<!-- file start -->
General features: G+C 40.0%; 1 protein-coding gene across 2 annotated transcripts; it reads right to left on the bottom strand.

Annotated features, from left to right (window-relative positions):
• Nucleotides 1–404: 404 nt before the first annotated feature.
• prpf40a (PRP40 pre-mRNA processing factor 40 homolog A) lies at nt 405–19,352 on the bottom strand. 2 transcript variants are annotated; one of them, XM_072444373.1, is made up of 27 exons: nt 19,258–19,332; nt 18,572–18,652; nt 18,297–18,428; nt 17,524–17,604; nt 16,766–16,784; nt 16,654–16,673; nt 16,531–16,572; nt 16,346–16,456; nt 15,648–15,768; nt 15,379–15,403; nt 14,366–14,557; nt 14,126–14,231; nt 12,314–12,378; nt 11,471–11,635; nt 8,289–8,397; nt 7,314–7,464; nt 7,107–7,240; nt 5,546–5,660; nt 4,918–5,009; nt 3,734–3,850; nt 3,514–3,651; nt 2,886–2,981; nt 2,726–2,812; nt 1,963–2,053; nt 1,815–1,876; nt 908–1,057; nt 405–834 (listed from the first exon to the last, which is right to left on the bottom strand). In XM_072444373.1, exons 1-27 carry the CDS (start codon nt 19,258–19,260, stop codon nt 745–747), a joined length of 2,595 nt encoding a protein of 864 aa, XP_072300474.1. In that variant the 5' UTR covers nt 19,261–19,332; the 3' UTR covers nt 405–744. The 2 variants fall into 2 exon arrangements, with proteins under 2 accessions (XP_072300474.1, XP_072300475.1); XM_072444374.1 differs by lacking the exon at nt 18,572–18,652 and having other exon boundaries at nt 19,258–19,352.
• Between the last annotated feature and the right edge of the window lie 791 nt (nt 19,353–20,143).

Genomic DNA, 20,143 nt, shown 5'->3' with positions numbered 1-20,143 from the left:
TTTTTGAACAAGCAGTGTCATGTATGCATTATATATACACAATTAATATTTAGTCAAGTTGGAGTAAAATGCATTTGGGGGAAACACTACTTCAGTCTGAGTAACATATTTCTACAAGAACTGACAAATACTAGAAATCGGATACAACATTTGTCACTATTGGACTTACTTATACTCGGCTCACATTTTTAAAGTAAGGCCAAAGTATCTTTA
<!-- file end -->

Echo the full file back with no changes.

General features: G+C 40.0%; 1 protein-coding gene across 2 annotated transcripts; it reads right to left on the bottom strand.

Annotated features, from left to right (window-relative positions):
• Nucleotides 1–404: 404 nt before the first annotated feature.
• prpf40a (PRP40 pre-mRNA processing factor 40 homolog A) lies at nt 405–19,352 on the bottom strand. 2 transcript variants are annotated; one of them, XM_072444373.1, is made up of 27 exons: nt 19,258–19,332; nt 18,572–18,652; nt 18,297–18,428; nt 17,524–17,604; nt 16,766–16,784; nt 16,654–16,673; nt 16,531–16,572; nt 16,346–16,456; nt 15,648–15,768; nt 15,379–15,403; nt 14,366–14,557; nt 14,126–14,231; nt 12,314–12,378; nt 11,471–11,635; nt 8,289–8,397; nt 7,314–7,464; nt 7,107–7,240; nt 5,546–5,660; nt 4,918–5,009; nt 3,734–3,850; nt 3,514–3,651; nt 2,886–2,981; nt 2,726–2,812; nt 1,963–2,053; nt 1,815–1,876; nt 908–1,057; nt 405–834 (listed from the first exon to the last, which is right to left on the bottom strand). In XM_072444373.1, exons 1-27 carry the CDS (start codon nt 19,258–19,260, stop codon nt 745–747), a joined length of 2,595 nt encoding a protein of 864 aa, XP_072300474.1. In that variant the 5' UTR covers nt 19,261–19,332; the 3' UTR covers nt 405–744. The 2 variants fall into 2 exon arrangements, with proteins under 2 accessions (XP_072300474.1, XP_072300475.1); XM_072444374.1 differs by lacking the exon at nt 18,572–18,652 and having other exon boundaries at nt 19,258–19,352.
• Between the last annotated feature and the right edge of the window lie 791 nt (nt 19,353–20,143).

Genomic DNA, 20,143 nt, shown 5'->3' with positions numbered 1-20,143 from the left:
TTTTTGAACAAGCAGTGTCATGTATGCATTATATATACACAATTAATATTTAGTCAAGTTGGAGTAAAATGCATTTGGGGGAAACACTACTTCAGTCTGAGTAACATATTTCTACAAGAACTGACAAATACTAGAAATCGGATACAACATTTGTCACTATTGGACTTACTTATACTCGGCTCACATTTTTAAAGTAAGGCCAAAGTATCTTTA